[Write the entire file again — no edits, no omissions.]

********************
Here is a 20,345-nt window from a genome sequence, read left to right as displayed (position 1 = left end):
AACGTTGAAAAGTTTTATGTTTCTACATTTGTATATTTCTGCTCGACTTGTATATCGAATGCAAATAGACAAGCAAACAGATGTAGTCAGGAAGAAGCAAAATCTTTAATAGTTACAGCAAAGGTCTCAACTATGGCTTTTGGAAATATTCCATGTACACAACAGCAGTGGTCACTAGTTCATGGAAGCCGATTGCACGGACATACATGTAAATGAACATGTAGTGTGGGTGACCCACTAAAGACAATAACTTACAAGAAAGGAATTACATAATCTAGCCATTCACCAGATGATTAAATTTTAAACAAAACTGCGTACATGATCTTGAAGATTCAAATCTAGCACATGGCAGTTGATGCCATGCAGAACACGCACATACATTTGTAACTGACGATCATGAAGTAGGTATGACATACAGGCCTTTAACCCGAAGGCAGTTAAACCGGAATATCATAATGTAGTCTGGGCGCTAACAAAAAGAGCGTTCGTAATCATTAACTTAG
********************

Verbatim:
Here is a 20,345-nt window from a genome sequence, read left to right as displayed (position 1 = left end):
AACGTTGAAAAGTTTTATGTTTCTACATTTGTATATTTCTGCTCGACTTGTATATCGAATGCAAATAGACAAGCAAACAGATGTAGTCAGGAAGAAGCAAAATCTTTAATAGTTACAGCAAAGGTCTCAACTATGGCTTTTGGAAATATTCCATGTACACAACAGCAGTGGTCACTAGTTCATGGAAGCCGATTGCACGGACATACATGTAAATGAACATGTAGTGTGGGTGACCCACTAAAGACAATAACTTACAAGAAAGGAATTACATAATCTAGCCATTCACCAGATGATTAAATTTTAAACAAAACTGCGTACATGATCTTGAAGATTCAAATCTAGCACATGGCAGTTGATGCCATGCAGAACACGCACATACATTTGTAACTGACGATCATGAAGTAGGTATGACATACAGGCCTTTAACCCGAAGGCAGTTAAACCGGAATATCATAATGTAGTCTGGGCGCTAACAAAAAGAGCGTTCGTAATCATTAACTTAG